Welcome back to Consigned, Cool, & Collected, where Back to the Past explains a bit of the cool factor behind something we’re selling. This week, our eyes turn to the eBay store and the Buck Rogers 25th Century Atomic Pistol we recently listed. There’s a lot of nifty history wrapped up in it, not the least of which is that it was manufactured about 25 minutes from where it now sits.
From Plymouth Windmills to Daisy Air Rifles
In 1882, inventor Clarence Hamilton founded the Plymouth Iron Wind Mill Company in Plymouth, MI. It manufactured, well, iron windmills for use on farms. Around the corner, he also operated the Plymouth Air Rifle Company, a player in the emerging field of children’s pellet guns. In 1888, he pitched the board of the Wind Mill company on using their equipment to manufacture all-metal pellet guns (previous models had been at least partly wooden). As legend goes, the company’s general manager tested out the prototype and remarked “Boy, it’s a daisy!” The board agreed to produce the rifle, and the Daisy BB Gun was born. It was first offered as a premium item bundled with every windmill sold, but they quickly became a stand alone item.
By 1895, sales were such that the company quit selling wind mills and changed their name to the Daisy Manufacturing Company.
Buck Rogers & Ray Guns
The story Armageddon 2419 A.D. by Philip Francis Nowlan was published in the August 1928 issue of Amazing Stories. It was followed in March 1929 by a sequel, The Airlords of Han. The stories were the earliest appearances of World War I veteran Buck Rogers, preserved in a freak natural chemical leak until being discovered and awakened in the 25th century. He proceeds to adventure around the galaxy using the fantastic technology of the distant future.
The character was an instant hit, spawning a syndicated comic strip adaptation entitled Buck Rogers in the 25th Century A.D. It debuted on January 7, 1929. A few years later, in 1932, Buck made his radio debut in a show on CBS that would run until 1947. 1939 saw Buck Rogers make the leap to the silver screen in a twelve part serial. Buck Rogers was a certified pop culture sensation.
Thus, there were tie-ins. The first ever Buck Rogers Ray Gun “toy” was a cardboard cut-out offered by Cocomalt cereal, the radio’s show’s sponsor, in 1933. It was quickly followed by the Daisy Manufacturing Company’s Buck Rogers Rocket Pistol in 1934. Daisy undertook a full-court press in marketing it:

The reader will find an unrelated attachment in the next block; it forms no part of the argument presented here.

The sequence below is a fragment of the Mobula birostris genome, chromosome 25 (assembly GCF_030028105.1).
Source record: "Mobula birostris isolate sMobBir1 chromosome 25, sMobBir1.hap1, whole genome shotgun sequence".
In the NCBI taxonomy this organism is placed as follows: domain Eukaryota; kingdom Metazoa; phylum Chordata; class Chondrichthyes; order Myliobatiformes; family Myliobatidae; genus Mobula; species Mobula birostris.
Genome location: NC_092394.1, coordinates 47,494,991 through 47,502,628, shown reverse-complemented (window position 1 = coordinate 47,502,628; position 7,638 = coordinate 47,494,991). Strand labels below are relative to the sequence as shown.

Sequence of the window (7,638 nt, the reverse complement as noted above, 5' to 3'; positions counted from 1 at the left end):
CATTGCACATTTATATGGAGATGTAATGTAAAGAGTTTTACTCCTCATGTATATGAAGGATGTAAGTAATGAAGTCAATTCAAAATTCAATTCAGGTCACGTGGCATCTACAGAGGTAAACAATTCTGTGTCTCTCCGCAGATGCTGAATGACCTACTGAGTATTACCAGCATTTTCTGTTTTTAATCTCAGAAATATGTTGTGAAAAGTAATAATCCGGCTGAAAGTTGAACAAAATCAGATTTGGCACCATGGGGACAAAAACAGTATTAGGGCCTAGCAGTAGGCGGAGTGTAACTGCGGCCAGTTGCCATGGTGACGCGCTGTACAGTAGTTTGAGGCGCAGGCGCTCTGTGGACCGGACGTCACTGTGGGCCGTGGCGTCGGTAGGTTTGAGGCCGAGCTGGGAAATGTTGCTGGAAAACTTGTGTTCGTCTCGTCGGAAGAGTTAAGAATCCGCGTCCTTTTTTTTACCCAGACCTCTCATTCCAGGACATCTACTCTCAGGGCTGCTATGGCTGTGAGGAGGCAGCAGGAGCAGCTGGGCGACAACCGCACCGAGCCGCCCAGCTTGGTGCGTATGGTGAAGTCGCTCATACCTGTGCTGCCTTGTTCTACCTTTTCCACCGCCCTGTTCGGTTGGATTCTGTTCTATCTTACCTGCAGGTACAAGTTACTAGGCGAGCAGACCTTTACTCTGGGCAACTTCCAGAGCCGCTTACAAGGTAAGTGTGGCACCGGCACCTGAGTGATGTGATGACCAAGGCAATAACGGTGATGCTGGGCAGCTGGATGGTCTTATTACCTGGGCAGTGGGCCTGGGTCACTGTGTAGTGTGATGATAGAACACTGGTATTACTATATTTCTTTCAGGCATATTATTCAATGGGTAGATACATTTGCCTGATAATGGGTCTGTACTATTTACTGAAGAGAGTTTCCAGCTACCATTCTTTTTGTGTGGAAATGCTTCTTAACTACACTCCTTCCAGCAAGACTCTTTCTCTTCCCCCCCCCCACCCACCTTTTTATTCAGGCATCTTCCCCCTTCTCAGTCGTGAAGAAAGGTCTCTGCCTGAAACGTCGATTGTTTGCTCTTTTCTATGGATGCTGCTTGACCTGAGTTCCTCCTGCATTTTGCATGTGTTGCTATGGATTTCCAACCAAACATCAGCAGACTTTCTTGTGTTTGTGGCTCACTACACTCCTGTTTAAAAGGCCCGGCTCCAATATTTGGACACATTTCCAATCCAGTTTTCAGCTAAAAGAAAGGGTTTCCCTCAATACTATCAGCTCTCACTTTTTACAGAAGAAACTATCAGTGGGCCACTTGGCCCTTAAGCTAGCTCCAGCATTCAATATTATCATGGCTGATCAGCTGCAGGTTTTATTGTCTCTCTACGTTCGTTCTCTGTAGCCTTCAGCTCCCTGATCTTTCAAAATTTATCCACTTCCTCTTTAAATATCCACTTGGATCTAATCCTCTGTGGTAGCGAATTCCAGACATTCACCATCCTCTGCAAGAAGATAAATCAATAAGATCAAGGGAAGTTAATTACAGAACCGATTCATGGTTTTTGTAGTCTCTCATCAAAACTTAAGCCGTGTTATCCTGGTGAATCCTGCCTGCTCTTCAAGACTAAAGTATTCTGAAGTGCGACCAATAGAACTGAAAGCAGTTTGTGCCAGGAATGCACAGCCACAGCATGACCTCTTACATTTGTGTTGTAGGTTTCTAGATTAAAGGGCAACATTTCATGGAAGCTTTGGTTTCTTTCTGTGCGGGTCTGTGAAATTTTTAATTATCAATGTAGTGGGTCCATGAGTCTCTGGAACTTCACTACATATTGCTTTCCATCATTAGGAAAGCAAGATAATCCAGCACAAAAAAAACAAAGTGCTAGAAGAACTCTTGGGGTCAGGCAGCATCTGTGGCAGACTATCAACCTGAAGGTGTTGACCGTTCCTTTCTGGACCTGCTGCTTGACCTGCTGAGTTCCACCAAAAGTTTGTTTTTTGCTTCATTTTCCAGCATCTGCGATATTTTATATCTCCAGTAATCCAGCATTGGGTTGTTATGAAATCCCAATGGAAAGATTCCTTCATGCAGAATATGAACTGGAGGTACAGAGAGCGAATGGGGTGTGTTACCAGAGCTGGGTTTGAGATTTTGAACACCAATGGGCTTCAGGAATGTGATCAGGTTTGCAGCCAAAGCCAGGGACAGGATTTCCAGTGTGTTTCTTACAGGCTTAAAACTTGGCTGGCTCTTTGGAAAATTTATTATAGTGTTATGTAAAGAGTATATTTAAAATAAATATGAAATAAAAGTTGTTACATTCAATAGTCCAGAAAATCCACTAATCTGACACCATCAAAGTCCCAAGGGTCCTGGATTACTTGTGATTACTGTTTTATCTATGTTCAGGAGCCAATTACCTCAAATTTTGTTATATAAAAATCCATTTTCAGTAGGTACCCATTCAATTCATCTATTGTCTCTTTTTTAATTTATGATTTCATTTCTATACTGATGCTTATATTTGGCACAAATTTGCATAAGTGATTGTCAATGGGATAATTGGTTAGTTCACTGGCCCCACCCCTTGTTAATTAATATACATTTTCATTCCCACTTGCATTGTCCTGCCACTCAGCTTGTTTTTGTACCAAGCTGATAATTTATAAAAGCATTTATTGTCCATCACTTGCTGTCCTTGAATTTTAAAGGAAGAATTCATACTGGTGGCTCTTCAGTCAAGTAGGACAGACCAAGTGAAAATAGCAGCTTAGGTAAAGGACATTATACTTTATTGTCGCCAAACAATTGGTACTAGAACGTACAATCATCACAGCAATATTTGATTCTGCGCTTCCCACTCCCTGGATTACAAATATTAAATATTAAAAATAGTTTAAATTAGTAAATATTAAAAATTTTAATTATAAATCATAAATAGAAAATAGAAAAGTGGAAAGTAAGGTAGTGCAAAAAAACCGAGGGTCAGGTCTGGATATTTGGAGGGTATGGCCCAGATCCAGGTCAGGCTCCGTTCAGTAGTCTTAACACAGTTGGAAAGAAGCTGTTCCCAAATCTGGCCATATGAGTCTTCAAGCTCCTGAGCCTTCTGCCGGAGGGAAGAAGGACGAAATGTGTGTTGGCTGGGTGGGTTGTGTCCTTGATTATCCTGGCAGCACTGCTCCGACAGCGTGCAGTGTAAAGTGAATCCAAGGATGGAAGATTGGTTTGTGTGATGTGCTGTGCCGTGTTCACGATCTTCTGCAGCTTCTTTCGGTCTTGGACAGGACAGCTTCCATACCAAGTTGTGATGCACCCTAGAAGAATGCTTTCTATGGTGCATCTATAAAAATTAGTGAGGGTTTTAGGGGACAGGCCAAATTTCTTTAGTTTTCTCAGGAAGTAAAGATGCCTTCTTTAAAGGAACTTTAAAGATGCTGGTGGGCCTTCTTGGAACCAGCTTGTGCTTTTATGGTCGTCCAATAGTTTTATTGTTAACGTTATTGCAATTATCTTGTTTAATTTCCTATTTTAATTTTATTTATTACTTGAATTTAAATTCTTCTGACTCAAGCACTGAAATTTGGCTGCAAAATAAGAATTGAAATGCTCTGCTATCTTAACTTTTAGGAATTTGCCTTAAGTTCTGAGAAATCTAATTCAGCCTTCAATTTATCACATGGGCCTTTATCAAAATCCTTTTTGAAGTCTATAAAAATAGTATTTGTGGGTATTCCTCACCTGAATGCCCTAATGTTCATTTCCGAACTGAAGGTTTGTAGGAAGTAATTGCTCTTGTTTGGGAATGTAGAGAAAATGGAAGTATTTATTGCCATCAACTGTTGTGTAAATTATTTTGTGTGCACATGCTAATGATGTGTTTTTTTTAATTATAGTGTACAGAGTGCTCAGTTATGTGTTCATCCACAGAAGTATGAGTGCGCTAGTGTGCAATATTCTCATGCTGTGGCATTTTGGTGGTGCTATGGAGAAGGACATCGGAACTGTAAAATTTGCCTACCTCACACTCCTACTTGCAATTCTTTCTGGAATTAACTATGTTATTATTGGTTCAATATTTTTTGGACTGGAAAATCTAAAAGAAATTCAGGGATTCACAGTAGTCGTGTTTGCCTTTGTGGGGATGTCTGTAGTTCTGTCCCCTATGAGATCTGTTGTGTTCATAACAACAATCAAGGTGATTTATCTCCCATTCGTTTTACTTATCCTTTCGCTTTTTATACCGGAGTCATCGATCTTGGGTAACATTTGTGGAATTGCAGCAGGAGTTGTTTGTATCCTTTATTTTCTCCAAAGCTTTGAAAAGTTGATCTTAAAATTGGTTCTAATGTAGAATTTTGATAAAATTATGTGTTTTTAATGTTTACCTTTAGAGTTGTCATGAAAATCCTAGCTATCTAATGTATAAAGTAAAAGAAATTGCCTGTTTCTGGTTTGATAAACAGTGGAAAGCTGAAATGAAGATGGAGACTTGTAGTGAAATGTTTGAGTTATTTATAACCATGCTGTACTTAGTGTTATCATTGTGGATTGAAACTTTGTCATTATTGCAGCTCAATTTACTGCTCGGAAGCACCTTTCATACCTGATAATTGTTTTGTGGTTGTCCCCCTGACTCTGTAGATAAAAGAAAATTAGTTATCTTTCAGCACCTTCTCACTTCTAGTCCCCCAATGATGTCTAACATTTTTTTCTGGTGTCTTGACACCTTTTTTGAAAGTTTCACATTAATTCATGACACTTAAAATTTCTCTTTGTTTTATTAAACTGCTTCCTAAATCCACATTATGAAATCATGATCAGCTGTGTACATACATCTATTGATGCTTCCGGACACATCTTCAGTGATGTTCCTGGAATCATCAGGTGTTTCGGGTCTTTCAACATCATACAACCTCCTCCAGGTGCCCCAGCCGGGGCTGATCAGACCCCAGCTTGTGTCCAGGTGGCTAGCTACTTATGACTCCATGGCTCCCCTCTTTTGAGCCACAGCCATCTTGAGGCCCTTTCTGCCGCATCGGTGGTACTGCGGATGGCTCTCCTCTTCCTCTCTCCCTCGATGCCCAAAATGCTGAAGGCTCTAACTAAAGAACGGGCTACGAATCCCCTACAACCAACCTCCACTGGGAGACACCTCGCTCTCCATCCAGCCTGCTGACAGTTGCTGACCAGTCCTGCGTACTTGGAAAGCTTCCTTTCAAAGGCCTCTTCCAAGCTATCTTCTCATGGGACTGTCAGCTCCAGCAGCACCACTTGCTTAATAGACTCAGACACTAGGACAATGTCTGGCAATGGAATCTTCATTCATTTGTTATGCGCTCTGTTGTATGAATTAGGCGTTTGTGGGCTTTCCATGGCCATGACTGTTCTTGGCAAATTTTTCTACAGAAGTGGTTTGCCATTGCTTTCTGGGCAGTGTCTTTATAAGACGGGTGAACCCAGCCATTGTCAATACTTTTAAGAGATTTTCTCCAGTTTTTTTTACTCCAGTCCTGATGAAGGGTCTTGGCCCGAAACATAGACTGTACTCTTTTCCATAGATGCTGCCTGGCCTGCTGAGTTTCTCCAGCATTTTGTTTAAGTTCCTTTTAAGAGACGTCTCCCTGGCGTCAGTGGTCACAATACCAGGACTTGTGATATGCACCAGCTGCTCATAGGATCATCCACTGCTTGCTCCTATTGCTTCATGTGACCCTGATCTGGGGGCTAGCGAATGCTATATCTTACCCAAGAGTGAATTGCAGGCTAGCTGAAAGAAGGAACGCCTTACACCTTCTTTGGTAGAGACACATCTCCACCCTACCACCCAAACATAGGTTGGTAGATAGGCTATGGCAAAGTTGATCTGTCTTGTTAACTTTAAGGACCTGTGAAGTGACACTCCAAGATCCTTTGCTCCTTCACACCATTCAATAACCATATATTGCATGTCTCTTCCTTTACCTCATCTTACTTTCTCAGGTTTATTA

- They worked with the comic strip’s art team to redesign the ray guns into something more toyetic.
- They got Detroit’s legendary Hudson’s Department Store to use Buck Rogers as their Christmas theme.
- They granted a one-week exclusivity deal to New York’s Macy’s Department Store in return for promotional consideration.
It worked. Two-thousand people showed up to Macy’s on the first day the ray guns went on sale. Trucks were driving from the Daisy plant in Plymouth to Macy’s every single day. Once they expanded out to other stores, sales continued to be amazing.
They followed that up with the XZ-38 Disintegrator Pistol the next year. It was sold in stores, but also offered as a mail-away premium with Cream of Wheat and popsicles throughout the 30s. The molds and tooling were pulled out of mothballs after World War II and the ray gun re-issued as the U-235 Atomic Pistol. We’d love to see any of these, if you have one!
Buck Rogers: Foo Fighter
After the 1994 suicide of his friend and bandmate Curt Cobain, Nirvana drummer Dave Grohl recorded an album of original music as a cathartic project. He dubbed the project “Foo Fighters”, after the World War II nickname for UFOs, and passed it around. It attracted the attention of record execs and was released by Capitol Records on July 4, 1995.The cover image was a simple photo of a XZ-38 Disintegrator Pistol, which is virtually identical to the later Atomic Pistol. As you may have heard, The Foo Fighters have gone on to some success over the years.
One man’s beat up old toy is another man’s near-antique piece of pop culture history. That’s why it never hurts to let Back to the Past have a look at that box of toys before you decide to disintegrate it all. We bet you’d rather have some money in your pocket than some trash in your can!